I really like the way this chart, by Joseph Ellis, presents this information:
Long-term interest-rate changes and the stock market
click for larger graph
Source: Ahead of the Curve
Because of the inverse relationship between interest rates and stocks’ price-earnings ratios, rising interest rates from 1960 to 1982 contributed to a compound annual appreciation of only 2.9% in the S&P 500 Index.
Conversely, falling interest rates from 1982 to 2003 were a major long-term stimulus to the stock market, helping produce compound annual growth in the S&P 500 of 10.5%. Note that bear markets from 1960 to 1982 were more frequent and longer, whereas from 1982 to 2003 they were less frequent and shorter in duration.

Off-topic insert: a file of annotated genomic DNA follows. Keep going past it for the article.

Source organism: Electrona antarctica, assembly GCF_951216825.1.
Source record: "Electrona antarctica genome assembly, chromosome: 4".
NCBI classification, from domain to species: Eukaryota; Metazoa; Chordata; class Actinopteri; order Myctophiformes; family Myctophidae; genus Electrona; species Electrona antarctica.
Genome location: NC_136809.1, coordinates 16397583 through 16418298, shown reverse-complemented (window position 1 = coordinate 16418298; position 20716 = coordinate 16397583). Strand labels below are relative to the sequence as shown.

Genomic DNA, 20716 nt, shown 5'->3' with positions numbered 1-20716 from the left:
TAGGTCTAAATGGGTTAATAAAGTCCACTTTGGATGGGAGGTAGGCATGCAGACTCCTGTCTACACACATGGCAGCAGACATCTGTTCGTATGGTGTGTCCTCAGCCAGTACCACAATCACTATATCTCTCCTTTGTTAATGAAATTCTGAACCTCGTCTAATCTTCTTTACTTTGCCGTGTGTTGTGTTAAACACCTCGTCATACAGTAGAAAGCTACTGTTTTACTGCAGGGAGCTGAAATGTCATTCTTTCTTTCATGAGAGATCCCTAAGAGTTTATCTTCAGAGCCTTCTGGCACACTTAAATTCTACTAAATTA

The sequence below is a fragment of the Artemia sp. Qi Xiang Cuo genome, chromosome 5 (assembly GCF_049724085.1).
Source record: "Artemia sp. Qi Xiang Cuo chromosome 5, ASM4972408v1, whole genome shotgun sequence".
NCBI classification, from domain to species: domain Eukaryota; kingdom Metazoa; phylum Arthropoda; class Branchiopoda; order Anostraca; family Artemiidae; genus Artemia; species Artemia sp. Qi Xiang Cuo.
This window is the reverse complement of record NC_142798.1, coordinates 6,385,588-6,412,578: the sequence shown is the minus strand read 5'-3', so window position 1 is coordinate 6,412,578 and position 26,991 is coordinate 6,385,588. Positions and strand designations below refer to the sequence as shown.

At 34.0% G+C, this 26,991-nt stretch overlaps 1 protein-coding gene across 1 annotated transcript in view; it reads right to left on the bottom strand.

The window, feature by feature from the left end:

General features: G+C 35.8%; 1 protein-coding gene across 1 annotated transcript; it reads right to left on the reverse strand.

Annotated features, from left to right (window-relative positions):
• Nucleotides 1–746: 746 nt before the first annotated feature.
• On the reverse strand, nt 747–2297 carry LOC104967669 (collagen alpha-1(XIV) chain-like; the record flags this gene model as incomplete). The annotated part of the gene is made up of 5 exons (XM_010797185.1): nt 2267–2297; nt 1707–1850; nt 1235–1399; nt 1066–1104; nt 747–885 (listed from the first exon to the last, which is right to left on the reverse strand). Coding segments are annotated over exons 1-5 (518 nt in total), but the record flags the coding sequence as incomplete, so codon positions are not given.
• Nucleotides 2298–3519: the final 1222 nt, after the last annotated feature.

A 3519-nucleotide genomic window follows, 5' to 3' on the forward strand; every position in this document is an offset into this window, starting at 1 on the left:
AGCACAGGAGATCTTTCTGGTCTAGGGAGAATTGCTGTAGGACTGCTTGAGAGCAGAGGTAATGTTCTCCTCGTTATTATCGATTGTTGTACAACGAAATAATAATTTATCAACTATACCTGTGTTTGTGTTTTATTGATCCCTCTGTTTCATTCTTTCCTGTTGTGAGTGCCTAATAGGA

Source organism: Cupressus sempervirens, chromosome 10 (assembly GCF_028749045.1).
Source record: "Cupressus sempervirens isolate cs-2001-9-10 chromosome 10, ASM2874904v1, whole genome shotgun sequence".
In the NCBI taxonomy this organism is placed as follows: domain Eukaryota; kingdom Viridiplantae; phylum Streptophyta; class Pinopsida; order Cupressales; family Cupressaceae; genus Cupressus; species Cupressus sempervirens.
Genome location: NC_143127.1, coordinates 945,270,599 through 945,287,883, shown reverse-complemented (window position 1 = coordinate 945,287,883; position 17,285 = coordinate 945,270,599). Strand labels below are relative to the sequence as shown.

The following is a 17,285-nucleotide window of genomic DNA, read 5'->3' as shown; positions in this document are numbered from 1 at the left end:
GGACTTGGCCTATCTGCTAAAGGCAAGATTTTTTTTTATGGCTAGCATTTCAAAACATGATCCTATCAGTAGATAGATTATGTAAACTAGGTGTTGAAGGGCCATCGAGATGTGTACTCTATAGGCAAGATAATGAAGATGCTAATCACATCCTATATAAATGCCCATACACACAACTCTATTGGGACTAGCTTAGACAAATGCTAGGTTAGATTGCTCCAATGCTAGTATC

Please use the comments to demonstrate your own ignorance, unfamiliarity with empirical data and lack of respect for scientific knowledge. Be sure to create straw men and argue against things I have neither said nor implied. If you could repeat previously discredited memes or steer the conversation into irrelevant, off topic discussions, it would be appreciated. Lastly, kindly forgo all civility in your discourse . . . you are, after all, anonymous.